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How to be Supportive of Your Partner with Sleep Apnea

The thing with having sleep apnea is that even your partner may be as sleep-deprived as you are. Keep in mind that sleep apnea affects more than the sufferer. No matter who’s diagnosed with sleep apnea, it’s essential to be supportive of the other. Communication, as well as understanding the effects of sleep apnea and how you’ll be able to treat it, will help both of you sleep better. With that in mind, here are some things to consider if your partner has sleep apnea.

Understanding Sleep Apnea

Sleep Apnea is a sleep disorder in which a person’s breathing stops and starts repeatedly during sleep. There are 3 main types of sleep apnea:

  • Obstructive Sleep Apnea

You have probably heard of obstructive sleep apnea (OSA) more than the other types. This is the most common form of sleep apnea wherein the muscles in the back of your throat relax. As a result, your airways tend to close up when you breathe in.

  • Central Sleep Apnea

This type of sleep apnea is less common and occurs when your brain fails to send signals to your breathing muscles. If you have central sleep apnea, you may often wake up in the middle of your sleep gasping for air.

  • Complex Sleep Apnea Syndrome

Complex sleep apnea syndrome, which is also referred to as treat-emergent central sleep apnea, is a condition when the person has both obstructive sleep apnea and central sleep apnea.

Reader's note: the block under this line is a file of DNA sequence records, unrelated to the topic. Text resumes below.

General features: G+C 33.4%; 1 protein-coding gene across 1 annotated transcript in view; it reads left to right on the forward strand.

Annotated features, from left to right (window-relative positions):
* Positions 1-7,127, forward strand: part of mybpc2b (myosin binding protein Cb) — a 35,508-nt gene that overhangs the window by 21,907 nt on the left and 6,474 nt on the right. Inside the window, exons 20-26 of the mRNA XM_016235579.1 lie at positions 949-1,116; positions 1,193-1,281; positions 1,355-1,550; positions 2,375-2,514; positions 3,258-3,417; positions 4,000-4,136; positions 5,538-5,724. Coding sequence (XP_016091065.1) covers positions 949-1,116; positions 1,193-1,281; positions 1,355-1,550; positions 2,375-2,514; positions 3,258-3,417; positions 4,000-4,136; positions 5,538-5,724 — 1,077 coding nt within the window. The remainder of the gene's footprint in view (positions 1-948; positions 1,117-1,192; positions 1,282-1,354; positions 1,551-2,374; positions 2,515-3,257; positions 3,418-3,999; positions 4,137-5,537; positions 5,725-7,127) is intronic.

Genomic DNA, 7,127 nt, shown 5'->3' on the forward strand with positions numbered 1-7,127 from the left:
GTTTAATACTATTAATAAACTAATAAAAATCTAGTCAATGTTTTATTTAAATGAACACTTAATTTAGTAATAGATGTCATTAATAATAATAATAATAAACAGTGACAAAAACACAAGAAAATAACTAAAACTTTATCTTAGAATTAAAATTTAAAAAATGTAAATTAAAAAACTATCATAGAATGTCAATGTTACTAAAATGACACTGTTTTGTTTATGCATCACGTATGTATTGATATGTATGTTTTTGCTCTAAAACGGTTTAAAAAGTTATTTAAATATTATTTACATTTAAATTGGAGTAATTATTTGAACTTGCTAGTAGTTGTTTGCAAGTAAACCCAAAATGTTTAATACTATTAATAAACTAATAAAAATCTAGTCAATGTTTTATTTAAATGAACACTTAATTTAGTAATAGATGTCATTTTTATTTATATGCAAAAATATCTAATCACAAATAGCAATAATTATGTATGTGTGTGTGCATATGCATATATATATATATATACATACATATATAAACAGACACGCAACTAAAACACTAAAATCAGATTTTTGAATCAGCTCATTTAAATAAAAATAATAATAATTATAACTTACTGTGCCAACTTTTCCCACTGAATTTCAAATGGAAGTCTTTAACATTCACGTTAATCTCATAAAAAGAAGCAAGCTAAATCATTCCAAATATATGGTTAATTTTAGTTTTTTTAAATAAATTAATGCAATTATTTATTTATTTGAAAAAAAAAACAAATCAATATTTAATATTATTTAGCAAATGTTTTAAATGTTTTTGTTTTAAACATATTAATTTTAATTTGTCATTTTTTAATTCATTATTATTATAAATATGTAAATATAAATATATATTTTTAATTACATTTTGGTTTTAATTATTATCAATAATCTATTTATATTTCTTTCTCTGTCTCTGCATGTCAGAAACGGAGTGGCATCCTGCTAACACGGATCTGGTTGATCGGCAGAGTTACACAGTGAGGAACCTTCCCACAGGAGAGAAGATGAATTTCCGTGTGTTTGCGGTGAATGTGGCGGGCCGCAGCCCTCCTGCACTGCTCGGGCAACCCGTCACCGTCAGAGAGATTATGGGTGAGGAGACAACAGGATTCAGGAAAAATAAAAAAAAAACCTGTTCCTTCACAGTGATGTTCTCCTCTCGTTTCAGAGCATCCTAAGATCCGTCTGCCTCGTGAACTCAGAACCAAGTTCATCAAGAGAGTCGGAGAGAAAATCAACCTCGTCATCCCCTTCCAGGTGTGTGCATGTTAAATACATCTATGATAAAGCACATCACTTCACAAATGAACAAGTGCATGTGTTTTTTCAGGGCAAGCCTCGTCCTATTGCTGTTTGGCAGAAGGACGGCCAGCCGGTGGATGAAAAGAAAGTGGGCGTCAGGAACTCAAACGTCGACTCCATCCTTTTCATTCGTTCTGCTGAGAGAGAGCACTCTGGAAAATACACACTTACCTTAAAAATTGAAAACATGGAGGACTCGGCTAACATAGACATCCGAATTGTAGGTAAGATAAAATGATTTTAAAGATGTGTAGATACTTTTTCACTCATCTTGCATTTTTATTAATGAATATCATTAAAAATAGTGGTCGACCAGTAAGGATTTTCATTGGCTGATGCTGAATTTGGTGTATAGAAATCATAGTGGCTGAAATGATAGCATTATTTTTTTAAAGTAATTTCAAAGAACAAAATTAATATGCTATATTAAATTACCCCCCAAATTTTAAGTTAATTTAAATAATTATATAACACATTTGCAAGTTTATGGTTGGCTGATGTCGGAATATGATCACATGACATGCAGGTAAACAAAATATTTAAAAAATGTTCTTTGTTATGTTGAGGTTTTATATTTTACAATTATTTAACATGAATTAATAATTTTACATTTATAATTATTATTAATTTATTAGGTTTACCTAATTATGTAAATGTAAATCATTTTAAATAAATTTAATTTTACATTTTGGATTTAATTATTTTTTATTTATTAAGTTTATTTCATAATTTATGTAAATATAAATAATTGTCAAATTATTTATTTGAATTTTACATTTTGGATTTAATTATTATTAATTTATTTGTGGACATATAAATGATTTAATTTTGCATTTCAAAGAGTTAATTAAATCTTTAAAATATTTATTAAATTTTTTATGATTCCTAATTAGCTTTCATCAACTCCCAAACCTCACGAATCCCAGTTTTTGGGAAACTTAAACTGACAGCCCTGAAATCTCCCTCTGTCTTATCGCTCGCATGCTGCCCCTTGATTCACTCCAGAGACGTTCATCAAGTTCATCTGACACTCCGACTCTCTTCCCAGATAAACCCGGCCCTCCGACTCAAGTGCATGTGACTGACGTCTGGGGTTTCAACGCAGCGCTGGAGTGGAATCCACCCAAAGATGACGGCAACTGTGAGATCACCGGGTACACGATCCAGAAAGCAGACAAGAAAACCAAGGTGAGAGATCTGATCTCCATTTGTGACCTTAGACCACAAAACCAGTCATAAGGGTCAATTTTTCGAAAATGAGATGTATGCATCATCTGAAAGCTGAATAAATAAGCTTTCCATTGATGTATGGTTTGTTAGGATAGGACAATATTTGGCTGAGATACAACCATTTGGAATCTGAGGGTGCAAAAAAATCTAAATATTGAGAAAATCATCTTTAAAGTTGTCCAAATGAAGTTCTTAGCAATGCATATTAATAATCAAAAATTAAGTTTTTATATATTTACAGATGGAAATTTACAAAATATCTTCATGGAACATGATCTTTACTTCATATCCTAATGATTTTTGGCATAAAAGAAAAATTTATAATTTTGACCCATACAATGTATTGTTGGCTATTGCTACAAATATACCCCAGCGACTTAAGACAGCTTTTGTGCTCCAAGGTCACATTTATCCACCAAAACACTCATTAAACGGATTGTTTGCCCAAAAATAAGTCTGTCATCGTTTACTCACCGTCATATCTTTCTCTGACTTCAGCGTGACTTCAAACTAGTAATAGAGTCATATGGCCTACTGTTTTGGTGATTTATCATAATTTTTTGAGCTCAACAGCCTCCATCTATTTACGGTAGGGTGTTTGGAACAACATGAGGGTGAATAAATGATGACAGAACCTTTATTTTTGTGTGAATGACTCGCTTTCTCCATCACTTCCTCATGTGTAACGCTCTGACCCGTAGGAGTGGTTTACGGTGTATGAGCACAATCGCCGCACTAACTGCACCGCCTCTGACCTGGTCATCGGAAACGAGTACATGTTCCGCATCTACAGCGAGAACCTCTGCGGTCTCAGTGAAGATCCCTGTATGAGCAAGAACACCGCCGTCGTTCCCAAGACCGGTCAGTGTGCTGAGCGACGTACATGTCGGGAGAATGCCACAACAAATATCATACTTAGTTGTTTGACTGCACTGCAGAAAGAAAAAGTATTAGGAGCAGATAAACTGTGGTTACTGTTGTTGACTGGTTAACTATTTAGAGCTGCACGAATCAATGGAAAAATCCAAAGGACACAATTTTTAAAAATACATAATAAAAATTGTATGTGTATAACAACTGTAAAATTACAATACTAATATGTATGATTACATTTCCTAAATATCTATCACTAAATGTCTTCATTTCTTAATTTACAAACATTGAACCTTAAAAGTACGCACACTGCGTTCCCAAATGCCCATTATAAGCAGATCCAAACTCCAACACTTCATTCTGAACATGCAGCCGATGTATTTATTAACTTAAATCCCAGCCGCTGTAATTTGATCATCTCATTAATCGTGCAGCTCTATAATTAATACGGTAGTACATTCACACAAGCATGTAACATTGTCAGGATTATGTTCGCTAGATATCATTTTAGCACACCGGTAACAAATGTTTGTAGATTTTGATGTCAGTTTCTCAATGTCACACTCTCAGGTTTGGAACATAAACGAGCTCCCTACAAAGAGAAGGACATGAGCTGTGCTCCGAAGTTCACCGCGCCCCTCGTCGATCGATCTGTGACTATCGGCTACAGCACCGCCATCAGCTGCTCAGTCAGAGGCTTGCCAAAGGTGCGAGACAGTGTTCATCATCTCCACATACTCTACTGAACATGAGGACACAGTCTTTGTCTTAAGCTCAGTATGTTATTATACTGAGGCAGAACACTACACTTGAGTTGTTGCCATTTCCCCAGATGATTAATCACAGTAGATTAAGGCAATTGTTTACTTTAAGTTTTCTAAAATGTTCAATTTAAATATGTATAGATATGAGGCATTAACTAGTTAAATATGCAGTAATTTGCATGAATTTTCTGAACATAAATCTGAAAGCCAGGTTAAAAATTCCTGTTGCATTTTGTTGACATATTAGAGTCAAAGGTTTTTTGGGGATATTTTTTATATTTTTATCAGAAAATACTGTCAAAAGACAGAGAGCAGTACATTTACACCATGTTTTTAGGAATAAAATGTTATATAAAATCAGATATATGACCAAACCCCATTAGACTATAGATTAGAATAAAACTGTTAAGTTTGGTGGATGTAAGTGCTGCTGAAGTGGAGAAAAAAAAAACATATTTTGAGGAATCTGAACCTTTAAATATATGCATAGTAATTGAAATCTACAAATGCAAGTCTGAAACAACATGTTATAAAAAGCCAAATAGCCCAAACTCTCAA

Not sure if you or your partner has sleep apnea? Make sure you read about Sleep Apnea Signs and Symptoms.

Communicate openly with your partner

As we mentioned before, any relationship issue can be resolved with open communication. Of course, it will be a daunting topic as not everyone is comfortable in sharing their medical issues. However, by being open, you can encourage them to seek professional medical advice, which leads us to our next point.

Seek professional medical advice

GoCPAP has a number of informational blogs that talk about your first 90 Days of CPAP Therapy or Sleep Apnea Signs. You can also browse our website to learn more about the benefits of CPAP for sleep apnea patients. However, if your partner has not received a diagnosis yet, make sure to visit your sleep doctor. You can accompany them for moral support and so that you can listen to what they have to say. This will allow you to help them decide on which treatment is best for them.

Be patient

The road to recovery will always be long and hard so be patient and don’t nag. With CPAP therapy, the adjustment period typically lasts for weeks or even months. Make sure that the CPAP pressure is not too high or too low or that your partner is wearing the right type of mask.

Some outdated CPAP machines are loud so take this into account as your partner begins their sleep therapy. Moreover, with GoCPAP’s wide range of CPAP machines and mask accessories, you can shop for the right equipment that will help both of you achieve a restful night’s sleep.